The information was revealed by Energy and Energy Industries Minister, Nicole Olivierre, at the Society of Petroleum Engineers Energy Conference which was held at the Hyatt Regency on Monday.
Norwegian company Det Norse Veritas (DNV) performed a comprehensive audit of all the assets in the local energy companies, including bpTT, Repsol, BG, Atlantic, Petrotrin and other major companies.
The Energy Minister gave the results of the study: "What is particularly troubling is that of the six Government State-owned entities that were involved in this audit, all but one of them fell below the mid range of 2 for both the equipment audit and the systems audit. An overall conclusion from the study indicated that a significant portion of the oil and gas infrastructure in Trinidad and Tobago is approaching or exceeding the original design life."
Minister Olivierre gave some of the details of how the $15.6 million audit was conducted.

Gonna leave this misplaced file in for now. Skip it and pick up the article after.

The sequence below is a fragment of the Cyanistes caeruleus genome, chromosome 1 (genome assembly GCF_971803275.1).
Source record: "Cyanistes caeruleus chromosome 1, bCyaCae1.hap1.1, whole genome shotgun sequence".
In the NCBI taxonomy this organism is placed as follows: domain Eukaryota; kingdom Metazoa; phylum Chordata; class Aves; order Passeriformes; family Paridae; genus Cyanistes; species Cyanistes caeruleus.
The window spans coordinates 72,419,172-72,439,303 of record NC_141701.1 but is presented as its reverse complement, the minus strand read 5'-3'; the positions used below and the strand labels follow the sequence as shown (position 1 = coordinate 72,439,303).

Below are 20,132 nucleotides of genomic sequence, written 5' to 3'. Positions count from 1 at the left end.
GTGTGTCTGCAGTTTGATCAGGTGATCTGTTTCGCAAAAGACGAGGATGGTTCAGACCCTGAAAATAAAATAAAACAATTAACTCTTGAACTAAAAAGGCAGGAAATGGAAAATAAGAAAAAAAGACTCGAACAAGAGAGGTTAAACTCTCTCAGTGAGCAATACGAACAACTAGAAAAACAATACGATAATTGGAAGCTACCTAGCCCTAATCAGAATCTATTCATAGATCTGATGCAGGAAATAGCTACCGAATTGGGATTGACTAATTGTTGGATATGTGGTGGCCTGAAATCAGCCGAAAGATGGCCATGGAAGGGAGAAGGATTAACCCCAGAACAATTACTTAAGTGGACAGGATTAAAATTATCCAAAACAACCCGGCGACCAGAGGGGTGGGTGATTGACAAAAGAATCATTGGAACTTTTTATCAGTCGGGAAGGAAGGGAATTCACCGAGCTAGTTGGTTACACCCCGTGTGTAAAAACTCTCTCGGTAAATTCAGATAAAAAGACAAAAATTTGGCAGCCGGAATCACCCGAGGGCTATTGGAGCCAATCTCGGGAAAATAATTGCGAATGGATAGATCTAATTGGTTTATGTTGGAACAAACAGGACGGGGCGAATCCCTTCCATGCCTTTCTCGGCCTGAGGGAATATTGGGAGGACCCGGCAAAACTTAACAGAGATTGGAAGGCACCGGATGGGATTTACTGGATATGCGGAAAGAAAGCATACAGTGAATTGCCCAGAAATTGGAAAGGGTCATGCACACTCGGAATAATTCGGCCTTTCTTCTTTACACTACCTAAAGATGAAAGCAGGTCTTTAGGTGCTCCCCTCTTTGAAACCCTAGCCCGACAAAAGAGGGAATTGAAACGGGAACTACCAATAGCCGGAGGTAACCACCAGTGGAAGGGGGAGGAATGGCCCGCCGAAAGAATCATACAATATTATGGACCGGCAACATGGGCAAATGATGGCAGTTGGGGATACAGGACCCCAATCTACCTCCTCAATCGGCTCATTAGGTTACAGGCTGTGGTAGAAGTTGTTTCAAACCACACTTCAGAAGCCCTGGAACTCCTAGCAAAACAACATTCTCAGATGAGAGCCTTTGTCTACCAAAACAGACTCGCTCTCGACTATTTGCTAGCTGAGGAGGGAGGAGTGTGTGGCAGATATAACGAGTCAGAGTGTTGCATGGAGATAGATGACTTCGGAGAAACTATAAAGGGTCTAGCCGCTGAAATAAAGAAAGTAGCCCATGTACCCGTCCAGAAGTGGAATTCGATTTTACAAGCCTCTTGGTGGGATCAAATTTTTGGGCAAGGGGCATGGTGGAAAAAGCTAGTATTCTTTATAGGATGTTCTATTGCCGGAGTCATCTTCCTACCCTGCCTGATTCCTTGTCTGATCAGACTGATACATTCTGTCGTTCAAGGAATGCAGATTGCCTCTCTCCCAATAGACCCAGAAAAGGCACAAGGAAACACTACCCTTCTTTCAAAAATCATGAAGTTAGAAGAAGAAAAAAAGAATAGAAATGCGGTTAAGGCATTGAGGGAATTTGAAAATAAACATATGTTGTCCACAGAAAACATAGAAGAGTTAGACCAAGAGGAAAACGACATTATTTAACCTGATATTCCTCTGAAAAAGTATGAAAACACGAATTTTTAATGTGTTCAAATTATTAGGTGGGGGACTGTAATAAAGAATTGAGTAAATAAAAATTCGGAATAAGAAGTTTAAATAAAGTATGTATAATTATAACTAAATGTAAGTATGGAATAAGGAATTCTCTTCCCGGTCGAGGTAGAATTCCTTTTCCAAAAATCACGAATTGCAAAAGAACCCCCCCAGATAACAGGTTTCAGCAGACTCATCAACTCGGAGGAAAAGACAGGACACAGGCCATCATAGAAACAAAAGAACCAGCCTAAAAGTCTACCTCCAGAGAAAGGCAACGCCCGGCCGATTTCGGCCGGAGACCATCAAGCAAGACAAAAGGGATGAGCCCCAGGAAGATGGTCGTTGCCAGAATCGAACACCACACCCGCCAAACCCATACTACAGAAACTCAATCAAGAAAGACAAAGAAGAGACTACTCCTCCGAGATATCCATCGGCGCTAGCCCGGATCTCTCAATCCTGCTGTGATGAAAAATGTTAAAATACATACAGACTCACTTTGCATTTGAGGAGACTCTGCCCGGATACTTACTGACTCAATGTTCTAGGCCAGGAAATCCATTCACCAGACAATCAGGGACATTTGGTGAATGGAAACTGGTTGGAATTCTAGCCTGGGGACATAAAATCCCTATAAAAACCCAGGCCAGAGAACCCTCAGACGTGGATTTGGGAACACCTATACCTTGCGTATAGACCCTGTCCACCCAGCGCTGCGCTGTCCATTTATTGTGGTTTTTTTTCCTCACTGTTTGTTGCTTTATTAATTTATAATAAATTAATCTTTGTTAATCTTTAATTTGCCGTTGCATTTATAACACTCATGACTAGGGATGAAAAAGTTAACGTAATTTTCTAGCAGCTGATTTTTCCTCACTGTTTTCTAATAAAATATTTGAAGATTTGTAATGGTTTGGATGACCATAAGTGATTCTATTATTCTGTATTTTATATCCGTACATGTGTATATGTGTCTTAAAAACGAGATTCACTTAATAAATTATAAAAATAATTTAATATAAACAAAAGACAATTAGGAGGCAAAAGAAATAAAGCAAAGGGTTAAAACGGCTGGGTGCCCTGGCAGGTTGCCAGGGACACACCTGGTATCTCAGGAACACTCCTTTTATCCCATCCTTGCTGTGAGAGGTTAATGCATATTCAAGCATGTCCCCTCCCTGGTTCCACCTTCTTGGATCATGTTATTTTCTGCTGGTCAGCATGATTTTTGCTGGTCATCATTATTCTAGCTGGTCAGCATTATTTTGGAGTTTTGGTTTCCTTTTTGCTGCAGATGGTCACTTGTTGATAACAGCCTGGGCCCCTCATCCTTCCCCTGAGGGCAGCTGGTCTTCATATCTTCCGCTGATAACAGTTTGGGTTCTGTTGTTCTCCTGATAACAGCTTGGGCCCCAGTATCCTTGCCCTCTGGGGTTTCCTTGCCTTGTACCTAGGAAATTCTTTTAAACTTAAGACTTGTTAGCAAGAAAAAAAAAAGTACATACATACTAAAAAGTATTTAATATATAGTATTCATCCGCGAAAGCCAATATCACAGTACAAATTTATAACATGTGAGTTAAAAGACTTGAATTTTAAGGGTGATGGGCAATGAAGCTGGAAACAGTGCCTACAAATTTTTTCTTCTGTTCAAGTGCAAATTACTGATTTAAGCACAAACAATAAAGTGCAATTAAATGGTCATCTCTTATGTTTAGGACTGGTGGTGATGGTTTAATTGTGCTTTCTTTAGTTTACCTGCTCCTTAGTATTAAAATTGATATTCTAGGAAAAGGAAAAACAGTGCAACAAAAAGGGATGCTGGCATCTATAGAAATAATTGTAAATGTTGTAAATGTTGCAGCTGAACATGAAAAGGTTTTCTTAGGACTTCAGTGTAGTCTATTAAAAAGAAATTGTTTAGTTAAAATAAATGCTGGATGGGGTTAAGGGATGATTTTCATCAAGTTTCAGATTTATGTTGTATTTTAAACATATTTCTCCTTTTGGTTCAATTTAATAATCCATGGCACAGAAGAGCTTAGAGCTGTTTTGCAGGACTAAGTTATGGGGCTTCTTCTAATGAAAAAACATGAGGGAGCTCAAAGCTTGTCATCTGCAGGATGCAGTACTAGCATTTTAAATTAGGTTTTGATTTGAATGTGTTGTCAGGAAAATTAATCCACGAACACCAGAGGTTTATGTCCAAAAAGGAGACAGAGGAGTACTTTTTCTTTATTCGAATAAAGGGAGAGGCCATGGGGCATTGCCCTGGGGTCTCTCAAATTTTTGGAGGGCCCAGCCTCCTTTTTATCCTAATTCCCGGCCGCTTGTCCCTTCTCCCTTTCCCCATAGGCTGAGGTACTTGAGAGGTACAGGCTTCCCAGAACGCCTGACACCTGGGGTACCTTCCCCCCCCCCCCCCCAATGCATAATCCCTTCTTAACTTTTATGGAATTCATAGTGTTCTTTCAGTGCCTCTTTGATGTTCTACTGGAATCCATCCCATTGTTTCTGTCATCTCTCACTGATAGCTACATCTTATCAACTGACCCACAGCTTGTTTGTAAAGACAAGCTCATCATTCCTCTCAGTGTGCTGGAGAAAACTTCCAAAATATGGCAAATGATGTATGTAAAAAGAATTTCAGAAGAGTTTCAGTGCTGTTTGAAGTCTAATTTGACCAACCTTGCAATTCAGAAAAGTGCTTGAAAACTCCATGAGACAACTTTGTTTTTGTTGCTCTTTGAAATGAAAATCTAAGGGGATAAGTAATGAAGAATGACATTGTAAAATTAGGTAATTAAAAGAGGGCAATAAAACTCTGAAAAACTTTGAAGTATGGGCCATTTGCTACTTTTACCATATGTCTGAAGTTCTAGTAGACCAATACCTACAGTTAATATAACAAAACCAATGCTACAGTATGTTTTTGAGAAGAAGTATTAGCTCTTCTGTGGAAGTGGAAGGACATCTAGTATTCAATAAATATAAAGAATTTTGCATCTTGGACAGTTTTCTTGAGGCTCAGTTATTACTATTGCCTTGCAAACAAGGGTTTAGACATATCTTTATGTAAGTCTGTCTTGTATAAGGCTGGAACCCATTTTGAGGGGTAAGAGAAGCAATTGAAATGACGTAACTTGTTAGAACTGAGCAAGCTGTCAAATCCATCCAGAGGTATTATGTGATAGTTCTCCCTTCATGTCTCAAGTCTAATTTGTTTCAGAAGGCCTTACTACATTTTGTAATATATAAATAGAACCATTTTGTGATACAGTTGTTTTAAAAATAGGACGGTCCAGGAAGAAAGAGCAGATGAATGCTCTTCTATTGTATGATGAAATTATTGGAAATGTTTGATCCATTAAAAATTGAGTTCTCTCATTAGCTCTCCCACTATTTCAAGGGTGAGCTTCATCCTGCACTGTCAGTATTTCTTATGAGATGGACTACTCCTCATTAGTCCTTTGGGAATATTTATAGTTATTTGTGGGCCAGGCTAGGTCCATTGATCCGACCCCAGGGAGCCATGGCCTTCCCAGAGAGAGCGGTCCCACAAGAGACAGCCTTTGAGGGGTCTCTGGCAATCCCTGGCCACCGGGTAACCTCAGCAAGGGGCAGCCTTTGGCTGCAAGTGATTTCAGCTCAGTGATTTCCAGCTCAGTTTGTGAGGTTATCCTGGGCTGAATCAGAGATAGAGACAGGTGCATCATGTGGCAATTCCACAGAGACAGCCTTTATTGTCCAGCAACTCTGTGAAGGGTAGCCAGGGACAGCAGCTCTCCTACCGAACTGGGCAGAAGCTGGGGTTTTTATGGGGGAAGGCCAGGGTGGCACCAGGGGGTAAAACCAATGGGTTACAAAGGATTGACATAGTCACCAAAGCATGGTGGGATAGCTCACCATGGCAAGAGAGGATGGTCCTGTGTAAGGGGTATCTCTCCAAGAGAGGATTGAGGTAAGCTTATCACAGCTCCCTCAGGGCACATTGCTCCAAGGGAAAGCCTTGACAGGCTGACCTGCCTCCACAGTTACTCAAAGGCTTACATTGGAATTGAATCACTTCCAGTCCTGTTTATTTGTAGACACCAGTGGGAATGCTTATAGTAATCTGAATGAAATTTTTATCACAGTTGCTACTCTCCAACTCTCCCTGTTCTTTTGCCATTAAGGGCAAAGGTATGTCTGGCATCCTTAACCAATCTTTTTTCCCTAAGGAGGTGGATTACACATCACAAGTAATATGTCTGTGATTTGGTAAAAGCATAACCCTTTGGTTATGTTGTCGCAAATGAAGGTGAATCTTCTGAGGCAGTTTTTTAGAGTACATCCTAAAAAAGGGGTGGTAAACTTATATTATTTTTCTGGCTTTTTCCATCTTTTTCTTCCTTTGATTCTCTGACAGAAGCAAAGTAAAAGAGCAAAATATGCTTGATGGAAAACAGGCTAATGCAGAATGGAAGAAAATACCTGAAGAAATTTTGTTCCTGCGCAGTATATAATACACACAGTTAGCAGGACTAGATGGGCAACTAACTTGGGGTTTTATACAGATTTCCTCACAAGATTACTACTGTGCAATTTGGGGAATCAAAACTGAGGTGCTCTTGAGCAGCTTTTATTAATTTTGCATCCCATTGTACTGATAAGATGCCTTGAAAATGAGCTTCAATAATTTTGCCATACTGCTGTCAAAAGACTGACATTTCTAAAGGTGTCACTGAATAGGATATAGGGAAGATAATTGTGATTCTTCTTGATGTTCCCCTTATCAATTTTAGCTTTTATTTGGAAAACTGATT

"DNV employed a rating scale from 0-4, upon which each company was ranked. A score of zero meant that the activity or practice is ad hoc or absent with little awareness of the expectation for asset integrity management. A mid-score of 2 meant that a documented procedure was in place for asset integrity management and a score of 4 indicated best practice."
The Minister also spoke of BHP Billiton's first local deep-water well.
"Le Clerc was spudded on May 21st. From what I understand, the drilling programme is progressing quite well. They have crossed 12,000 feet and are currently just about five days ahead of schedule. The well would be drilled to a TD 20,120 feet in 5,925 feet of water."
The Energy Minister said she is optimistic about the resurgence of the local hydrocarbon industry despite the current low price of oil and natural gas.